Graphic novel celebrates the life of world’s first spaceman, Yuri Gagarin

Yuri's Day Cover - Small

Artist Andrew King and writer Piers Bizony have launched Yuri’s Day, a new comic graphic novel dedicated to the first man in space, celebrating both his story and the origin of the Soviet space program.

Now, the Moscow Times, a newspaper for expats in Moscow, is looking for comments on the new comic, and you can view some sample pages here: The plan is to publish opinions of it from English and Russian comic fans in the review.

Yuri’s Day is the story of a man and his young protegé who altered the course of history in 1961, even though the world knew almost nothing about them. The younger man’s great achievement, celebrated to this day, took him less than two hours to complete, yet required his courage and commitment over a period of years.

A happy and triumphant superstar at the age of 27, Yuri Gagarin’s toughest challenge was to recover his sanity and self-respect in the glare of the global fame that came afterwards. Meanwhile, his protector and boss, Russia’s greatest rocket genius, Sergei Povlovich Korolev was forced into the shadows of obscurity by the State authorities.

In 1938 Russian aircraft engineer Korolev was developing simple rockets at an army laboratory in St. Petersburg when he fell victim to Stalin’s terror purge. He was beaten, then imprisoned in a freezing Siberian labour camp. Three years later, on the verge of death, he was ordered to Moscow. Hitler’s armies had invaded and Stalin suddenly needed engineers. In 1945 Korolev was sent into the German heartland, where he found to his dismay that Wernher von Braun’s V2 rocket bomb had already outstripped his wildest ambitions.

But by 1957 Korolev had created ‘Raketa-7,’ the first intercontinental ballistic missile. It was designed to drop nuclear bombs onto the United States, but Korolev knew it could also reach into space. On October 4, 1957 he launched Sputnik into orbit. A month later Sputnik II went up, carrying the dog Laika. Korolev then told the Red Army generals he could build a satellite to snoop on the West, but first he would have to enlist a pilot with excellent eyesight to look out of the satellite’s window and check on what the spy cameras might see. The generals believed him, and in October 1959 a squad of ‘cosmonauts’ was formed.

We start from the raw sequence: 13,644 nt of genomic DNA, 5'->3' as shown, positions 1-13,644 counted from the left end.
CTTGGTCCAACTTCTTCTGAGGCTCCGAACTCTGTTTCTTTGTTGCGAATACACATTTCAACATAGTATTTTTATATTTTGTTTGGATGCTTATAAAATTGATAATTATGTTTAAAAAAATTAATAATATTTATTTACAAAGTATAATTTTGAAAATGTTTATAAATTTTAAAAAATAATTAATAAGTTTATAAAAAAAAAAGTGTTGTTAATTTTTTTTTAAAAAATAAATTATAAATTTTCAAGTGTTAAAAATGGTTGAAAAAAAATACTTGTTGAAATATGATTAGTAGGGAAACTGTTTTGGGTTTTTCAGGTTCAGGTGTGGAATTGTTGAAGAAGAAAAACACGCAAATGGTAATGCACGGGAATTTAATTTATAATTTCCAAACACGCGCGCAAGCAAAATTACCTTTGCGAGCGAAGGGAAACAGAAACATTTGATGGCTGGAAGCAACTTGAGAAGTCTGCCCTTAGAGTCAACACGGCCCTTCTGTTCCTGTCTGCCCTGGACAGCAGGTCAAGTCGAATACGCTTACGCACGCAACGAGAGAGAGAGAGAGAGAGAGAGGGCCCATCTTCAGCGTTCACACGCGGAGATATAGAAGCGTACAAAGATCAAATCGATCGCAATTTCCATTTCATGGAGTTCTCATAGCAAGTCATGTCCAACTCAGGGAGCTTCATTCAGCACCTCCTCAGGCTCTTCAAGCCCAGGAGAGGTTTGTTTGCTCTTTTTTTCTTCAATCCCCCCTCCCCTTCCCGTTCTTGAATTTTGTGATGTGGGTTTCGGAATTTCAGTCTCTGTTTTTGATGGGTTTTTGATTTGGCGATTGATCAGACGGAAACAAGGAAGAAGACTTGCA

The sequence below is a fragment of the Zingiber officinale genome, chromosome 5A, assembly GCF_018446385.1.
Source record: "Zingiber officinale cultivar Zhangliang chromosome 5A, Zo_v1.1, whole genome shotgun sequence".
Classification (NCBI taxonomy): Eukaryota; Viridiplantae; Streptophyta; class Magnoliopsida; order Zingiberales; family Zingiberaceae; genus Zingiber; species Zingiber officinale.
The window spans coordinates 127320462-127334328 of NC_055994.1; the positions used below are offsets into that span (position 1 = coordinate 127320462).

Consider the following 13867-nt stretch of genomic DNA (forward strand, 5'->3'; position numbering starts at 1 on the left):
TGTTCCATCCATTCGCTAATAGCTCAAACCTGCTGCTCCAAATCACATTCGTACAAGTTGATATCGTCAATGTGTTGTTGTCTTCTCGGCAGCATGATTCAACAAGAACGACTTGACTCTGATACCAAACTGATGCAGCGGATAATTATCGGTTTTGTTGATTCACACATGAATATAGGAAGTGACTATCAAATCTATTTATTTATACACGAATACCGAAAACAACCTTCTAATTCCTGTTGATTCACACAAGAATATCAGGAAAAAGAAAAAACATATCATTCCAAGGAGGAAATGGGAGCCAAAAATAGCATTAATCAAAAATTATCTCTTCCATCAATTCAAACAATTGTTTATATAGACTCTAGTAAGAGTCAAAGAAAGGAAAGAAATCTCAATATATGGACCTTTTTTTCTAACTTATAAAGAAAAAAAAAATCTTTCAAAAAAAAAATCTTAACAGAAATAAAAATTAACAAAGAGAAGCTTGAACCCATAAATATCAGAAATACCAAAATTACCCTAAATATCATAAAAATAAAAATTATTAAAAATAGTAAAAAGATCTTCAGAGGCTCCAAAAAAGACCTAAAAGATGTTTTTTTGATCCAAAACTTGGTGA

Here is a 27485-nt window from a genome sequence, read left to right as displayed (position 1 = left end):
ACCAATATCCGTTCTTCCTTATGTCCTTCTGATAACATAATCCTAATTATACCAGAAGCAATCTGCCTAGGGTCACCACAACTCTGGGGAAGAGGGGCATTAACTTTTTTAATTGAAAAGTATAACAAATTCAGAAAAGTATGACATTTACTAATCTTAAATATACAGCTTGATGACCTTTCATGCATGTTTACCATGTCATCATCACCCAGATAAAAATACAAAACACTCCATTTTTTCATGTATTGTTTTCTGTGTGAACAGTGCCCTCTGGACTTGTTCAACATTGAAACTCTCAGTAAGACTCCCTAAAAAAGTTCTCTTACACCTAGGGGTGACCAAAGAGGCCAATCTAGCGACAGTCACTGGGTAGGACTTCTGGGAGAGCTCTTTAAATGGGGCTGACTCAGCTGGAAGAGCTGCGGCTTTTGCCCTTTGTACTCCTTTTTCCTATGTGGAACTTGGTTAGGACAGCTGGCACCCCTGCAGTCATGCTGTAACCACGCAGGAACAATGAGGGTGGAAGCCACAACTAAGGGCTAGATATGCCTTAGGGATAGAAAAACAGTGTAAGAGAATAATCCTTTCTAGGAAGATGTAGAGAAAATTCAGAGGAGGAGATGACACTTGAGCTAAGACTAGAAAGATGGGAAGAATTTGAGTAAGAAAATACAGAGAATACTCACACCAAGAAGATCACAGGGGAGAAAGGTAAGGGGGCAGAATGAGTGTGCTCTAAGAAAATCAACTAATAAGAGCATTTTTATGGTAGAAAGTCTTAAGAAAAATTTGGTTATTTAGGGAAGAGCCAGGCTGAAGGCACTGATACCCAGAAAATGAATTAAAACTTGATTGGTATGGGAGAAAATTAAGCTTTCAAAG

From among that small cadre of hopeful candidates, Yuri Alexeyevich Gagarin was selected to become the world’s first human space voyager. The consequences of his successful flight are still being felt today.

In the wake of Gagarin’s triumph – and almost exclusively because of it – the United States felt compelled to bid for the moon. Korolev’s strength of personality enabled him to bend the clumsy Soviet industrial system to his own ends. The moon was his dream, too. Only in recent years has it become clear just how hard he (and other elements within the sprawling Russian rocket sector) really did try to beat Apollo to that famous lunar touchdown.

Korolev died at the age of 59 in 1966 during what should have been a routine stomach operation. He had designed Soyuz, Russia’s workhorse capsule which is still in use today. He had also embarked on a giant lunar booster, the N-1. After 1966 his legacy was in the hands of weaker administrators. Who knows what might have happened if he had lived a few more years?

As for Gagarin: had he lived a little longer, he would have become, to our generation, so much more than merely a famous name repeated in history classes.Yuri’s Day illustrates a merging of incredible events in comic style, teeling the story of the early Soviet space program in comic and text. The project is the work of artist Andrew King, who lectures on design history and theory to students on architecture, design and professional model making degrees; and written by Pieres Bizony, author of 2001: Filming the Future and The Man Who Ran the Moon, who has written about science, aerospace and cosmology for a wide variety of magazines in the UK and the US. (Bizony also helped create the Millennium Fund bid for the At-Bristol complex in the UK and created, wrote, picture-researched and project-managed  Space: 50, a major colour book collaboration between the Smithsonian Institution and worldwide publishers HarperCollins, marking the 50th anniversary of Sputnik.

His recent project, Atom, a tie-in book for a BBC TV series, tells the dramatic story of the rivalries and passions at play during the discovery of quantum physics.

• More about the graphic novel at:

• View sample pages here:

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Categories: British Comics

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